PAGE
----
And once again, Justice Jackson asked Mr. Murray the same thing she’d asked Mr. Mitchell. Which is: why doesn’t Section 3 bar someone from serving as President or Vice-President who has “engaged in insurrection”? Murray tried to suggest that “any office” includes the office of President. That did not seem to satisfy Justice Jackson.

Questions for Solicitor General Shannon Stevenson

Finally, Shannon W. Stevenson, for the State of Colorado, tried to stand on the “far-reaching” powers of a State Secretary of State. Immediately Justice Thomas reminded her that Colorado law doesn’t even have an express definition of “qualified candidate.” Chief Justice Roberts and Justice Alito drew out an admission that, regardless of any provision for judicial review by the States of Colorado, other States don’t have such provisions. Several Justices questioned Stevenson closely on whether Trump was afforded due process of law. These even included Justices Kagan and Sotomayor.

Mr. Mitchell came back for a brief rebuttal, and then Chief Justice Roberts intoned the time-honored phrase:

The case is submitted.

Why Trump will likely remain on the ballot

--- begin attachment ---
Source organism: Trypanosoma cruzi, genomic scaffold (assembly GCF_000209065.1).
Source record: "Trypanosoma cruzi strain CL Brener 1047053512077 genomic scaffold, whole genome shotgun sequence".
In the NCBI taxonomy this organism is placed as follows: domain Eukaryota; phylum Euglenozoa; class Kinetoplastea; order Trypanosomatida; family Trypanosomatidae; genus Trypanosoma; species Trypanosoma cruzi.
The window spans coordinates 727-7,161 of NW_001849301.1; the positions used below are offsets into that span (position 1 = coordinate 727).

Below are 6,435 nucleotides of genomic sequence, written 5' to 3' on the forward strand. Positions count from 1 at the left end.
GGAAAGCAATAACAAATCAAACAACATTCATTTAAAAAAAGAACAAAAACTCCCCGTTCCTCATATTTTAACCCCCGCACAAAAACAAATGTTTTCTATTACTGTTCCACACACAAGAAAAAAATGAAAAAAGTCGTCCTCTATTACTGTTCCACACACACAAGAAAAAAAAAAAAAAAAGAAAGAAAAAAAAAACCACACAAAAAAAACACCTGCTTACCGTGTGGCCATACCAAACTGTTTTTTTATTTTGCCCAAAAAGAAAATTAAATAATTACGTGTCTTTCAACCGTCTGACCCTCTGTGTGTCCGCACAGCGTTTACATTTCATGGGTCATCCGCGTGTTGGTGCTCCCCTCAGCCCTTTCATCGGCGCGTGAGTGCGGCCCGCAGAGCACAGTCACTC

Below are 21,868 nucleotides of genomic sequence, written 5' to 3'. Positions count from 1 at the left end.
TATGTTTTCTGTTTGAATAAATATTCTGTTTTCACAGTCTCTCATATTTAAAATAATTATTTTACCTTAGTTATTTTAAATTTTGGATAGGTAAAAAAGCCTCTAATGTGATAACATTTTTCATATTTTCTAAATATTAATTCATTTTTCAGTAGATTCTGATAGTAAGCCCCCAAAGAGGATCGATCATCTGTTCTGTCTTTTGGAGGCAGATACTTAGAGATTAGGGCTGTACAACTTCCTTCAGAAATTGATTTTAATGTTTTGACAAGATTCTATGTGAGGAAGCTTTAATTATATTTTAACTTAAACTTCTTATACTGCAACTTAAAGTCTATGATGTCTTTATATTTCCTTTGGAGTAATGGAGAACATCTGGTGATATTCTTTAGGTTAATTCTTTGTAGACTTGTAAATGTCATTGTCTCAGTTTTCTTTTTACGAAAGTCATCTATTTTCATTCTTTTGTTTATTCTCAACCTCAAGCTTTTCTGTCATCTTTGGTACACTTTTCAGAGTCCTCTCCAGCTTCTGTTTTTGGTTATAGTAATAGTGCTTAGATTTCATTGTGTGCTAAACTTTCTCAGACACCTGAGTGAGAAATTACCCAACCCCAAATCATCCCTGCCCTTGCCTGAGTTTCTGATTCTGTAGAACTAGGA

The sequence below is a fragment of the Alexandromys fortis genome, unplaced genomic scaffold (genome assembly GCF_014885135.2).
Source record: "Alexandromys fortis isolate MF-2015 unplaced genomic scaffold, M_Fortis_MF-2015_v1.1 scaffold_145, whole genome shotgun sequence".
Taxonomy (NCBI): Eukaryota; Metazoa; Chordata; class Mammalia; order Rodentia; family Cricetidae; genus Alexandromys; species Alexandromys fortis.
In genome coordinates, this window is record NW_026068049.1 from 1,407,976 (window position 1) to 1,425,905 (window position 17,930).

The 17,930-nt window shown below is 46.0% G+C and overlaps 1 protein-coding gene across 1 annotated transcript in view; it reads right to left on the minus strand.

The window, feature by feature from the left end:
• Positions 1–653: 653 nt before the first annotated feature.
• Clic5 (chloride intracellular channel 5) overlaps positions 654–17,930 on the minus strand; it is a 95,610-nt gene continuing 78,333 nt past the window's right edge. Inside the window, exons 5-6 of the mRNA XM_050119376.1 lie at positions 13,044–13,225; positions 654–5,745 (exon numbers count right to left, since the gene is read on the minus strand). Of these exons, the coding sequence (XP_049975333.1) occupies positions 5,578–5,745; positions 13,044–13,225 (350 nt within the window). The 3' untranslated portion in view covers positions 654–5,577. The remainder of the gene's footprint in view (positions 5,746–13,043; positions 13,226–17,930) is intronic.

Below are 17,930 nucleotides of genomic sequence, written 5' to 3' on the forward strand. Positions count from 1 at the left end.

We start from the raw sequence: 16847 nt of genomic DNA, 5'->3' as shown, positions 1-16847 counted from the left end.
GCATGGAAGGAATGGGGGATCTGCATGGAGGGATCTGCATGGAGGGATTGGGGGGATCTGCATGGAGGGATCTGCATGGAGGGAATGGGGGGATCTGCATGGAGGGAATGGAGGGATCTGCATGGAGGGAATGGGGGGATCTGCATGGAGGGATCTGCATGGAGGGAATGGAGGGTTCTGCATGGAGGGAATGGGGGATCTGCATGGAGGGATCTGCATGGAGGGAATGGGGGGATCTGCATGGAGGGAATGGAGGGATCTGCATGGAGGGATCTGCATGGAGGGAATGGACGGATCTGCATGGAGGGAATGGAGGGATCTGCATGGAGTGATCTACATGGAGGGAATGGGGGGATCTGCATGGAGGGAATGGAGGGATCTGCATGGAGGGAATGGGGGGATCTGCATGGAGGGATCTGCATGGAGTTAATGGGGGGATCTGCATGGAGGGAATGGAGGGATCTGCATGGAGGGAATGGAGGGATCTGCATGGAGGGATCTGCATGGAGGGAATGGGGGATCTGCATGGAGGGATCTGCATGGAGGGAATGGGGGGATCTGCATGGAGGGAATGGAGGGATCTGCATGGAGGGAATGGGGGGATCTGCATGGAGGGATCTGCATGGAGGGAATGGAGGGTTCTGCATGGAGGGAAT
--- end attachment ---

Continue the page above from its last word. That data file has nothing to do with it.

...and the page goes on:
The oral argument transcript, as one would probably expect, indicates that the Originalists want no part of disqualifying Trump. They certainly want no part of a State taking such disqualification upon themselves. Surprisingly, Mr. Murray and Ms. Stevenson got no solace from the Moderate Bloc or even the Liberal Bloc. Justice Jackson’s skepticism is especially salient. The lack of mention of Presidents or Vice-Presidents in Section 3 obviously leaped out at her from the Constitution’s text. Why Mr. Mitchell didn’t think to press that point, only he can say, and he didn’t really say. But Murray’s attempt to contest the point did not satisfy, and she let him know that.

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Unaccountably, even Mr. Mitchell left one thing out, which Justice Kavanaugh did not let rest. That is: no one has yet charged Trump win insurrection. Why Kavanaugh “took no position” on Justice Samour’s dissent, perhaps he will explain later. But that was a kangaroo court, and even Mr. Murray’s description of it cannot change that fact.

As other commentators have said, this case will likely fall 9-0 for Trump. The greatest variation CNAV expects are one Majority Opinion and up to four Opinions Concurring in the Judgment.

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Terry A. Hurlbut has been a student of politics, philosophy, and science for more than 35 years. He is a graduate of Yale College and has served as a physician-level laboratory administrator in a 250-bed community hospital. He also is a serious student of the Bible, is conversant in its two primary original languages, and has followed the creation-science movement closely since 1993.

CATEGORY:Constitution